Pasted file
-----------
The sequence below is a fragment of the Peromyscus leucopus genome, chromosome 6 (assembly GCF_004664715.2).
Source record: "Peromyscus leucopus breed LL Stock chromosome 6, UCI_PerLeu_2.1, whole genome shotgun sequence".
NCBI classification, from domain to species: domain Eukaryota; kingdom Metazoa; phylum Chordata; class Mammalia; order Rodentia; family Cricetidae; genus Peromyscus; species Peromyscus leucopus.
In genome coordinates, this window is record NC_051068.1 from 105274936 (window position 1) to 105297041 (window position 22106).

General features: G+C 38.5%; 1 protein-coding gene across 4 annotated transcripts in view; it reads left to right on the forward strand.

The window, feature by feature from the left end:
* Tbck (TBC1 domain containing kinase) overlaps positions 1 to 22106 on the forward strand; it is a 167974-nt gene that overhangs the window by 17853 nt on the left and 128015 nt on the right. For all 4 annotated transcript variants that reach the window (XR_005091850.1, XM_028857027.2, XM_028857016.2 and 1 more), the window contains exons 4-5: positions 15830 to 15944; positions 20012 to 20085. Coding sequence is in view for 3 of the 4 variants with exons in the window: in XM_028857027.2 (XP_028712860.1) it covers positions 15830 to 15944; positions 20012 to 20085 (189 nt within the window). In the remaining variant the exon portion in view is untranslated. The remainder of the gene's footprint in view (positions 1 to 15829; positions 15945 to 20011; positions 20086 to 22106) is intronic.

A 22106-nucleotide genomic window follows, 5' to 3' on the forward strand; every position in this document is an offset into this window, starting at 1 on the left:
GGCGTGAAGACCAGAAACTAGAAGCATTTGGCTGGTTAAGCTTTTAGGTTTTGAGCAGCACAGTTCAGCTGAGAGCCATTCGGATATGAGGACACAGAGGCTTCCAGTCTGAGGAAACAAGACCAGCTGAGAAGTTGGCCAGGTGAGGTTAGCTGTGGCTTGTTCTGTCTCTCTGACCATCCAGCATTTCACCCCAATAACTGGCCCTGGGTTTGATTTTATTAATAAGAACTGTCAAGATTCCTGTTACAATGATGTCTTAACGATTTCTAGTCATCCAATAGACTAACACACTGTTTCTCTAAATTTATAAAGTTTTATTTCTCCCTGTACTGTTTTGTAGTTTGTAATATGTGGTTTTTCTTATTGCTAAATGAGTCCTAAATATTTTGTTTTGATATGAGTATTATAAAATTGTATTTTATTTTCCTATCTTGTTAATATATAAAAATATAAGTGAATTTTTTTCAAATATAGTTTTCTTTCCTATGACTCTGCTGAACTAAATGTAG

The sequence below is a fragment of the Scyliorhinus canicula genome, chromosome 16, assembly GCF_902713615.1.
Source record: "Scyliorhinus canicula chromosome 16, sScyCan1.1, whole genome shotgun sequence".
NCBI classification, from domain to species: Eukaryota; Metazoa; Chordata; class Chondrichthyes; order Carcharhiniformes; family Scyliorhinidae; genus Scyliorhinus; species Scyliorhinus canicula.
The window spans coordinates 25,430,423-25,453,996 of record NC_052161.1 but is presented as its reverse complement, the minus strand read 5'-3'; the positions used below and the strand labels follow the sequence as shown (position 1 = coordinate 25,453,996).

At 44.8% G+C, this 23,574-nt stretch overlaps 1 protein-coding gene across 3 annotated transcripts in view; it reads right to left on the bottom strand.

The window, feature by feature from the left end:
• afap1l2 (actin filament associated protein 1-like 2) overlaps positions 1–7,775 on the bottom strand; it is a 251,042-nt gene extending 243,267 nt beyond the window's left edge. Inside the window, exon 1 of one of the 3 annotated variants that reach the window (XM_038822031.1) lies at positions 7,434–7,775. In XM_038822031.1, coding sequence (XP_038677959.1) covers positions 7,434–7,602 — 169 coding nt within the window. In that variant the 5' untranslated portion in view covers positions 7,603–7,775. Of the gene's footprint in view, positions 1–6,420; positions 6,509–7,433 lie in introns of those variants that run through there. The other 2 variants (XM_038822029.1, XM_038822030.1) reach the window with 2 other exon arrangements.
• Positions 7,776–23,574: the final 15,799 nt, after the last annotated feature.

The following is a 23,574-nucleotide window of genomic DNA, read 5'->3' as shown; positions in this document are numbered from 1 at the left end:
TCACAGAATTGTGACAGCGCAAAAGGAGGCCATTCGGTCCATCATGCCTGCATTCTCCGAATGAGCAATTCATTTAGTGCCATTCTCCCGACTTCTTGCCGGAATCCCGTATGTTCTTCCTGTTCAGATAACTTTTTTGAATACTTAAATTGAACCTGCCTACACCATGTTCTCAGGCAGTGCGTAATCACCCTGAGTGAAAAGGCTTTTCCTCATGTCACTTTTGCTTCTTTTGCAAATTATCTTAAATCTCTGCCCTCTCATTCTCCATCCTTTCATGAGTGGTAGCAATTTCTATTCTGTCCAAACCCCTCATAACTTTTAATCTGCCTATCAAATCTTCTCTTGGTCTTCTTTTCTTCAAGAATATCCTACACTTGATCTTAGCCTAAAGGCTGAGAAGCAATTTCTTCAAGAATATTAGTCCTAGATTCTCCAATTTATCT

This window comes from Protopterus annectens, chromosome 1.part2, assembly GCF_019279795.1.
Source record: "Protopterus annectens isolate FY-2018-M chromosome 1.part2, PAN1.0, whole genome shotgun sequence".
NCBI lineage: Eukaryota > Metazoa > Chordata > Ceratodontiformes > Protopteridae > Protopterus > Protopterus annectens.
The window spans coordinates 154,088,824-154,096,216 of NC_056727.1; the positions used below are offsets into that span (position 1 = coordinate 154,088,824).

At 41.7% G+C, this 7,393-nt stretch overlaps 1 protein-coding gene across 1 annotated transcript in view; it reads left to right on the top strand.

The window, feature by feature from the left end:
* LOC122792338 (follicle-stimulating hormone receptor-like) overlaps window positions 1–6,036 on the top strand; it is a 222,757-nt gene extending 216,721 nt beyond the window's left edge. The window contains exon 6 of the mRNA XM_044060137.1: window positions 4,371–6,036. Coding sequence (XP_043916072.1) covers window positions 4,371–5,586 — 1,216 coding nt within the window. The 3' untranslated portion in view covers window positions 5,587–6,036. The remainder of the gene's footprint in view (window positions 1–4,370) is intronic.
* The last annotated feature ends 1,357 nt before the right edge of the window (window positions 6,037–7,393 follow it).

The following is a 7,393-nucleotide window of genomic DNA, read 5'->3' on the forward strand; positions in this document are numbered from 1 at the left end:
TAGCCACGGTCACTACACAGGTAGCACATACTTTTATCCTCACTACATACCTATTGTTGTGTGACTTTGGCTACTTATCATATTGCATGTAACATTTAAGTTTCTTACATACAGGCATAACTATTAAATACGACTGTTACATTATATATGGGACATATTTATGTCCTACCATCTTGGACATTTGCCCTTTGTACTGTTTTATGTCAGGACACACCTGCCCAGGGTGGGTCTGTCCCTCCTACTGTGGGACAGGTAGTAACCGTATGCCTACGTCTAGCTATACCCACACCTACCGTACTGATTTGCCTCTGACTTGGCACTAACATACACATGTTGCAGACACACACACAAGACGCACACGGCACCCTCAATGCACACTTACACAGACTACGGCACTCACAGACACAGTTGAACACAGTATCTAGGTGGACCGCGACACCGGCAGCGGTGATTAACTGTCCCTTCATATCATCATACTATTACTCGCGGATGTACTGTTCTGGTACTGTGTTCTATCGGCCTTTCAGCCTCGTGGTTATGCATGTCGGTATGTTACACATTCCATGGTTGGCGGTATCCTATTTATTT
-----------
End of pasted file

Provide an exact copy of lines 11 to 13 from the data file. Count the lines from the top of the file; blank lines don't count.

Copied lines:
Source record: "Scyliorhinus canicula chromosome 16, sScyCan1.1, whole genome shotgun sequence".
NCBI classification, from domain to species: Eukaryota; Metazoa; Chordata; class Chondrichthyes; order Carcharhiniformes; family Scyliorhinidae; genus Scyliorhinus; species Scyliorhinus canicula.
The window spans coordinates 25,430,423-25,453,996 of record NC_052161.1 but is presented as its reverse complement, the minus strand read 5'-3'; the positions used below and the strand labels follow the sequence as shown (position 1 = coordinate 25,453,996).